September 18, 2022

Second, God cannot be trapped in our thoughts and wishes. The passage tells us that other than our own thought, we trust God has a plan for us. Other than our own way, we believe God makes a new way. Other than our own wishes, we follow and seek God’s new visions.

Paastor KJ Kim

Isaiah 51: 1-3, 43: 15-21

Today’s passages, chapter 51 and 43, were originally written for the Israelites who lost their nation, and became captives of Babylon about 70 years, a period of discouragement, oppression, and depression. Within such context, the Israelites were reminded, “Do not remember former things.”

That is, forget! Forget the past and the memory—why? Because God is doing a new thing—a new liberation, a new history, and a new homecoming. For the Israelites, remembering and forgetting are like two sides of the same coin.

The reason Prophet Isaiah asked the Israelites to deeply remember the past was not because they needed to sit with nostalgia for the Egyptian exodus, but because they needed a liberation, a new exodus from Babylon.

For the Israelites, God was there when they were captives and suffered in Egypt and Babylon. All these people had to do was to keeping going, they had to take one step at a time. The Israelites lived for a while between the times of remembering and forgetting that eventually led them to watch for glimpses of God’s work and God’s will.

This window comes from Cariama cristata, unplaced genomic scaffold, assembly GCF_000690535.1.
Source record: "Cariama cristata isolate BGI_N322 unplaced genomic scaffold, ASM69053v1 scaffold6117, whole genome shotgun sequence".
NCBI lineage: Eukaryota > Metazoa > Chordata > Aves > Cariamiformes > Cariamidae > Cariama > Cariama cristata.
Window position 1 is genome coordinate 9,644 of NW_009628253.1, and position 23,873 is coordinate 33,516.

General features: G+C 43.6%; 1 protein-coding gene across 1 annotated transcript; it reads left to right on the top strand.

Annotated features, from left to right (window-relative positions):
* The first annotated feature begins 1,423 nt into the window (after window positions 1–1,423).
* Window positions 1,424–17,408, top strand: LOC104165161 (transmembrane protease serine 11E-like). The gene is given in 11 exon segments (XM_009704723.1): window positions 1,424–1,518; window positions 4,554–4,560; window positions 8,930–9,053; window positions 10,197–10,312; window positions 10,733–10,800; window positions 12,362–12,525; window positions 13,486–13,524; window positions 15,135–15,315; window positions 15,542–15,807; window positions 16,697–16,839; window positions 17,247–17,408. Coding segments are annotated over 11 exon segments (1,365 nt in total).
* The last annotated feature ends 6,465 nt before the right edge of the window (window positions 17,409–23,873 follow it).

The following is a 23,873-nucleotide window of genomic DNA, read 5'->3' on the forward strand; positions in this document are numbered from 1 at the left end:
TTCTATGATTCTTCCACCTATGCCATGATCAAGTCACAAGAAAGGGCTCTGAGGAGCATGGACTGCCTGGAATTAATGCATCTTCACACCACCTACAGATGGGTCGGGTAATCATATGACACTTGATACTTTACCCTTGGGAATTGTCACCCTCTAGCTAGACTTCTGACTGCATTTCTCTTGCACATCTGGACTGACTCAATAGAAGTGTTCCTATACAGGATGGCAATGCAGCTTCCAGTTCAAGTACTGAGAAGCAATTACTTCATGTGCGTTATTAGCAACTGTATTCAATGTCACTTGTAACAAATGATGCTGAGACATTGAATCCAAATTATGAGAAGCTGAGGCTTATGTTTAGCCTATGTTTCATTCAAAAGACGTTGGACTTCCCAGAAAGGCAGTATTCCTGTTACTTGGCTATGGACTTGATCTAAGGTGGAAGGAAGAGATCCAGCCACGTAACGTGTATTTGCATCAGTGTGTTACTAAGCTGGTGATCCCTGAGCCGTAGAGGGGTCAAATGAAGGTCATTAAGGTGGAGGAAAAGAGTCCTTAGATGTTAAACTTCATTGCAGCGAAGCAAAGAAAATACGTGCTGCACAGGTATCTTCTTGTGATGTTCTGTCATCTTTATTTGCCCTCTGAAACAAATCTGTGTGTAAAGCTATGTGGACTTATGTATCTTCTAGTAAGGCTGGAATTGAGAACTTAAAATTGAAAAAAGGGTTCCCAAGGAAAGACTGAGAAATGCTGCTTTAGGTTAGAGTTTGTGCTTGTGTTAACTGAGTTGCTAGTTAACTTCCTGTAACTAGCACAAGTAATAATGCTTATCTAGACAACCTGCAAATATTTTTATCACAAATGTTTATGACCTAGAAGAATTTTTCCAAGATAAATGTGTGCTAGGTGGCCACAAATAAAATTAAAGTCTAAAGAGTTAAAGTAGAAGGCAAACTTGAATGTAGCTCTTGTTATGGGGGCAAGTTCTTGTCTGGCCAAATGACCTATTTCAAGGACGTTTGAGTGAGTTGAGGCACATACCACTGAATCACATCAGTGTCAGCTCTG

Look back and remember things that FCC used to do. FCC used to play a pipe organ for Sunday worship; used to have a larger-sized choir; used to have a Children’s hand-bell choir; used to fill the pews in this sanctuary with many people. There were high times as well as low times. It is okay to look back and be nostalgic; however, sometimes, looking back may make looking ahead and moving forward impossible.

Today’s passages tell us that there is a danger in remembering what we must forget. Then, look ahead and imagine the new things that FCC can do and what its future holds. But remember that there is a danger in forgetting what we must remember. In addition, there is also a danger in staying when we must depart in faith.

So, dear FCC family, go out. Go out from old, tired beliefs and ideas, go out from fears and conflicts that divide us, go out from old and unresolved quarrels. Go out from old decisions that have scarred and wounded. Go out from old memories that have become stones.

Now, we go the way of Father Abraham toward a new way and a new place of life even if we have to leave what is comfortable and go against the way things are. We go out in joy and in peace and laughing like Mother Sarah, to become the womb for giving new birth to the brutal world, and to become rivers, streams, and a fresh well in the desert.

Let’s keep doing passionate remembering. Let’s keep doing liberated forgetting. And let’s keep doing joyous departing.

Thanks be to God.